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[whitespace] And Then There Were Three: Susan Hammer is one of three people claiming to be mayor of San Jose.

It's Good to Be Da Mayor

Last time Eye checked, Susan Hammer is still the mayor of San Jose, albeit a lame duck one. But judging from recent campaign propaganda, San Jose is the only city in America with three mayors. It may come as news to Hammer, but her bitter rival on the city council, Pat Dando, is also claiming the sixth-floor throne. The mayoral candidate's new lawn signs say, "Pat Dando--Mayor of San Jose." Note the lack of any qualifying preposition like "for" before the word "mayor." From a strategic standpoint, the ploy makes obvious sense in a year when voters are flocking to the familiar. But Hammer's office can't be too happy about it. Mayoral chief of staff Sean Morley was none too pleased about Dando's ballot statement in which she calls herself "the mayor's advisor." The mayor she was referring to was Tom McEnery, not Susan Hammer, though voters might not know the difference. Dando campaign director Erik Schoennauer dismisses Morley's gripe as "petty." Pat was merely listing her employment experience, Schoennauer sniffs. "It wasn't misleading at all," he says. ... The other person claiming the mayoral mantle these days isn't even a candidate for mayor anymore. On the day Kathy Chavez Napoli endorsed Dando for mayor this week, the scrappy one issued a press release with the inexplicable letterhead "Kathy Chavez Napoli--San Jose Mayor." ... With Napoli on the bandwagon, Dando can parade her Latino support in the east side, where she did poorly in the primary. Napoli's endorsement is the second coup of the month for the Almaden Valley Republican. A couple of weeks ago, the African American Democratic Club announced it was getting behind Dando. Meanwhile, Dando's monolingual Latino opponent, Ron Gonzales, is winning over grumpy white guys right and left. The European American Issues Forum is firmly committed to making Gonzo San Jose's first Latino mayor. "I think he will be a unifying force," gushes European American Dale Warner.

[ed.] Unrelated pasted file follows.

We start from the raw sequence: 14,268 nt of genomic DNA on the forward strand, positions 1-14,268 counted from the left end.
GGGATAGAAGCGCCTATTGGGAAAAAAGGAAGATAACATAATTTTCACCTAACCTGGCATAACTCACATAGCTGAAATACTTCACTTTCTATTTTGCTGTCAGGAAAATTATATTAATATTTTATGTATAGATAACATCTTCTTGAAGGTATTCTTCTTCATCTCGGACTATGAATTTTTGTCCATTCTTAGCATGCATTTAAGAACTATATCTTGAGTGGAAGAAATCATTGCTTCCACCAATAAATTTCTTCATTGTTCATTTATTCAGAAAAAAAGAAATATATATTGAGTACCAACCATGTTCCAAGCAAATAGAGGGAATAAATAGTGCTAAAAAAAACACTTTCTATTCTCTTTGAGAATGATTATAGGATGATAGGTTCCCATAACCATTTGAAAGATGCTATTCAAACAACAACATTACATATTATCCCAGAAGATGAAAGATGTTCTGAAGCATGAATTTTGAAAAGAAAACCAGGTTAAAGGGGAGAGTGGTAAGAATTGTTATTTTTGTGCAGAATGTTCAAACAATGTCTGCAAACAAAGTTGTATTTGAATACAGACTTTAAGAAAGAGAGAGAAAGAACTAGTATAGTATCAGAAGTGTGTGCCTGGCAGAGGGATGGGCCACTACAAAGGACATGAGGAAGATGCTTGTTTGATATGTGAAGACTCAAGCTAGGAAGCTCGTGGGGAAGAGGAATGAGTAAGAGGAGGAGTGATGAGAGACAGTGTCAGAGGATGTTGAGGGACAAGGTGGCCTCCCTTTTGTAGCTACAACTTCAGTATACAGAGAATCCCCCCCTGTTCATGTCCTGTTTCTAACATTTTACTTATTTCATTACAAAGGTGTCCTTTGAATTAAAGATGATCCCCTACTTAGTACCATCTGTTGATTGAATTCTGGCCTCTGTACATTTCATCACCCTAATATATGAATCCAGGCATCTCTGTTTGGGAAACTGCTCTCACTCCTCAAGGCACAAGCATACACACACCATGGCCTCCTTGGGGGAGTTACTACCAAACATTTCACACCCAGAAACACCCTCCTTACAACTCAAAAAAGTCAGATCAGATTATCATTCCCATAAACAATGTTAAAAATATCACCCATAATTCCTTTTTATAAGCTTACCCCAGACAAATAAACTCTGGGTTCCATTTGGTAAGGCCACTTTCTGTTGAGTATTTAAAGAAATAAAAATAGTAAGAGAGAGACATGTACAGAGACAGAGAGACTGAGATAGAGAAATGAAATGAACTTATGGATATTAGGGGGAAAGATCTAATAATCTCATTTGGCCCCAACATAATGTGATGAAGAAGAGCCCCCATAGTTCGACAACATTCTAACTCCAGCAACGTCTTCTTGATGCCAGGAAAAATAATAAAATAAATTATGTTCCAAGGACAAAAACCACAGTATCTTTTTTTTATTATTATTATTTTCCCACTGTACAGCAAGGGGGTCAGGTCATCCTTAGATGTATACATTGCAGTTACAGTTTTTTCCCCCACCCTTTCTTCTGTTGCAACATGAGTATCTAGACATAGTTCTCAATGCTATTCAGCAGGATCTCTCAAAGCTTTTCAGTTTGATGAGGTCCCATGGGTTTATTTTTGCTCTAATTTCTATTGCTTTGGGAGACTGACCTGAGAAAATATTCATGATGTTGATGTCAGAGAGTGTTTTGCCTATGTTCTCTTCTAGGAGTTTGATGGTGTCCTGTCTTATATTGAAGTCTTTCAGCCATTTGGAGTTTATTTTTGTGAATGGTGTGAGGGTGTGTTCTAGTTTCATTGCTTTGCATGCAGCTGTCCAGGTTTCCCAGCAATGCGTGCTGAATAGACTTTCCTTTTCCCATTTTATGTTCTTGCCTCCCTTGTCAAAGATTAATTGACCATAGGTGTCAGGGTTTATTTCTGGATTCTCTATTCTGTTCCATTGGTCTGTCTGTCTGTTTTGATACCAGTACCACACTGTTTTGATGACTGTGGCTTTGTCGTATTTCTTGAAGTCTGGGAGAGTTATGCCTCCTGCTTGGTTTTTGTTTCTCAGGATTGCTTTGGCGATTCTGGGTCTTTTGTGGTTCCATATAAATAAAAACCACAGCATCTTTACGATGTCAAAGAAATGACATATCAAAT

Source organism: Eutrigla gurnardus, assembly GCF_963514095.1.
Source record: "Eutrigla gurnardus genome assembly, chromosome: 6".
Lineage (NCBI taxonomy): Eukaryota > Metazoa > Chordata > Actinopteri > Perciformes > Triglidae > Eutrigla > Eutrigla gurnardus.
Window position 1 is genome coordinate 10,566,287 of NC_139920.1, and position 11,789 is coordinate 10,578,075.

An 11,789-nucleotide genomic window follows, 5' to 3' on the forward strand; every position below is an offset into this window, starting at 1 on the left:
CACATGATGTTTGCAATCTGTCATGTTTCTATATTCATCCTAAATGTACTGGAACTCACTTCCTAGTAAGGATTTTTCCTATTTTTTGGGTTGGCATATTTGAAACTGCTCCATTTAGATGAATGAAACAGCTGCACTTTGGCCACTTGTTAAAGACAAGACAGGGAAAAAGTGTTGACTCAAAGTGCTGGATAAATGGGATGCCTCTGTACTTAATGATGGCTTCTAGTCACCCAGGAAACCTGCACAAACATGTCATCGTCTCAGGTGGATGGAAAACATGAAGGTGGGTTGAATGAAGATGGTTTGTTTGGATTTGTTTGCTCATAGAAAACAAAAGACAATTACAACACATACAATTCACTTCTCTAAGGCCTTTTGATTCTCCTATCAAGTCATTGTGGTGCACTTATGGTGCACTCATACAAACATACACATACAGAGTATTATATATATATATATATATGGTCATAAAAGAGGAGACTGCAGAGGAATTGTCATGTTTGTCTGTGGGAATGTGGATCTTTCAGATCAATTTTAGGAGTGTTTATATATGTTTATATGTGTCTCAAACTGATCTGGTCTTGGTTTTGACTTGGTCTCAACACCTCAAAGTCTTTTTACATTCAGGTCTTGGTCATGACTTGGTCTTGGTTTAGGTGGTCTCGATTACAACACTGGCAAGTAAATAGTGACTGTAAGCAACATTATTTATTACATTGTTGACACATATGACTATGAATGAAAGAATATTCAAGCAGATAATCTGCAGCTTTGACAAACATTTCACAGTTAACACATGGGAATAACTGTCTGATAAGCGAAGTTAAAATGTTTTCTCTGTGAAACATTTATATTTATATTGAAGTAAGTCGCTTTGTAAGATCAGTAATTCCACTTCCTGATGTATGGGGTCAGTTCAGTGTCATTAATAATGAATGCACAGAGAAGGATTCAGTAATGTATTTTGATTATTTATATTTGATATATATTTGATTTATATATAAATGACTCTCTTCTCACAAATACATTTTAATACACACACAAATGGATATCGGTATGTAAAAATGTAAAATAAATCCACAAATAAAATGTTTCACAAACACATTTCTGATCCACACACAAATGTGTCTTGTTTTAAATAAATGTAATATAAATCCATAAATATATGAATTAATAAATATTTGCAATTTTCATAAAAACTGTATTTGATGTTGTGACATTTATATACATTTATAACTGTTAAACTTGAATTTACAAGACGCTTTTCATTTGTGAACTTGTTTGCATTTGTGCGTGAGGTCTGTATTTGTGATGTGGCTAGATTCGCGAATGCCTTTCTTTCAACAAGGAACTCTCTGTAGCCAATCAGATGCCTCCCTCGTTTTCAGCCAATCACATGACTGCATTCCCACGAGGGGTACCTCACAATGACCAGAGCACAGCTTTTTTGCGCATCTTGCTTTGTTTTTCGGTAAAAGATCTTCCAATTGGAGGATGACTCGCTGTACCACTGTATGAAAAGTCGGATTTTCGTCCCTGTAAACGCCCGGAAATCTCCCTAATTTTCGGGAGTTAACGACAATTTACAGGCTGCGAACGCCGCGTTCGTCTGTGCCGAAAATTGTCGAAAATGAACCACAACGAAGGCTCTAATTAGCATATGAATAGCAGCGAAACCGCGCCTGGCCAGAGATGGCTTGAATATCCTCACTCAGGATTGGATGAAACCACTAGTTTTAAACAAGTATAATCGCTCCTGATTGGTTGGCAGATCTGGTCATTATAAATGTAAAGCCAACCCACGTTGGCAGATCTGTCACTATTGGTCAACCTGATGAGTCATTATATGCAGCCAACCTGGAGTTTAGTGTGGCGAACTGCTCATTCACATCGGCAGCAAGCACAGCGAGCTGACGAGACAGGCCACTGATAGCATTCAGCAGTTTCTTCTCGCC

Catholic Crutch

Alum Rock trustee Esau Herrera is back on his feet, sort of, after spending three days in bed nursing a broken ankle he suffered during a recent pickup basketball game. Fellow trustee Nancy Knight couldn't resist snickering when she saw Herrera on crutches: "So you finally shot yourself in the foot." Herrera's mobility is so limited that the school district coughed up $225 for him to stay the weekend at the San Jose Hilton so he could attend a conference. (The district usually won't spring for lodging in San Jose.) "I didn't have anyone to drive me over and back," Herrera explains. He does, however, assure Eye that he sank that three-point shot before he rolled his ankle. ... When he's not having to explain his cast while on the campaign trail these days, Herrera is educating people as to why he took his two kids out of Linda Vista Elementary--one of the schools in the Alum Rock district--to put them in St. John Vianney, a private Catholic school. Herrera insists it's not a comment on the quality of the public schools in the district he represents. "They get something at St. John Vianney that they can't get at any public school, which is a strong religious education," he says. Not to mention getting to wear plaid outfits.


Sleaze Tease